Michael Heerdegen <

[hidden email]> wrote:

> I want to suggest to make the functions `max' and `min' accept zero

> arguments, with

>

> (max) => negative infinity

> (min) => positive infinity

>

> That would be mathematically consistent

For _current_ their implementation.

As you know, like most functions that operate on numbers, ‘min’ and ‘max’ really accept _different_ types of objects: integers ‘fixnums’, IEEE-754 inexact numbers ‘flonums’, and context-aware buffer positions ‘markers’. Return value is coerced to the type that is sort of common denominator of types of arguments. But what should be used if there are none? Whatever can be the most minimal / maximal now?

But once upon a time Emacs did not support flonums at all, so using that rule the choice for an identity value for ‘min’ (if we reject the idea to return some marker in some buffer as an absurd) was most-positive-fixnum.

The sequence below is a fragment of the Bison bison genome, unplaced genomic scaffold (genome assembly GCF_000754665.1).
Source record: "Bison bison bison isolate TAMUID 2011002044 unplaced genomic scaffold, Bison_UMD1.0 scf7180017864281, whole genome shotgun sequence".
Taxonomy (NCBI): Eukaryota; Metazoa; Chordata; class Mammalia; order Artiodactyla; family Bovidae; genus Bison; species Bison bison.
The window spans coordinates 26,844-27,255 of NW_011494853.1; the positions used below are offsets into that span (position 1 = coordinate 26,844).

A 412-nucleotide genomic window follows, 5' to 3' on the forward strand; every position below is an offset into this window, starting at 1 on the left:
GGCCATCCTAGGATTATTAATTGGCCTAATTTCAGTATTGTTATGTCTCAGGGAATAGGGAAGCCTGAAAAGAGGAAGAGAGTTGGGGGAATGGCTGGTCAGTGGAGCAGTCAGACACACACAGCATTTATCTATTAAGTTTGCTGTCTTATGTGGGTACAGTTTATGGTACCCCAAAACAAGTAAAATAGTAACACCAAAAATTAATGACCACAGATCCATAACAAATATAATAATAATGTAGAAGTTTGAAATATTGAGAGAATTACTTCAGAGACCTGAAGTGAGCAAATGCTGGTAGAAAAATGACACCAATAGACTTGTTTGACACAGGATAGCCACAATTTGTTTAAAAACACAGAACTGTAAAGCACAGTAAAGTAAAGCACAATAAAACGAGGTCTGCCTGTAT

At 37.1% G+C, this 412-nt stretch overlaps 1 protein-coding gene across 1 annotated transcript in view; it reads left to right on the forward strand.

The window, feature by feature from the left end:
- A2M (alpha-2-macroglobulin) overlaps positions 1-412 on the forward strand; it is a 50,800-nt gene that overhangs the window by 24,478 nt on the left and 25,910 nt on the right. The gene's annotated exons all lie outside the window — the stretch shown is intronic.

Note, how this is unlike choosing that (+) ⇒ 0 and (*) ⇒ 1, than 0.0 and 1.0 resp., because (= 0 0.0) and (= 1 1.0) while, of course, (/= +1.0e+INF most-positive-fixnum). And imagine what a mess it would be, if someone indeed had done this?

In short, I believe, other languages (including kindred ones: Scheme and Common Lisp) are absolutely right in treating (max) and (min) as errors.

> and would offer an easier to remember syntax to specify the infinities (at least for mathematicians). I hate the read syntax suggested in the manual, I have to look it up every single time.

What reader syntax would you prefer? If Schemeʼs +inf.0 and -inf.0, then note, that they are valid symbols in Elisp. That is, you can perfectly do:

(defconst +inf.0 +1.0e+INF)

(defconst -inf.0 -1.0e+INF)

> (at least for mathematicians)

As for that regard, whatʼs wrong with, (/ +1.0 0) and (/ -1.0 0)?

BTW, I am surprised to hear, that IEEE-754-infinities are so much used in Elisp.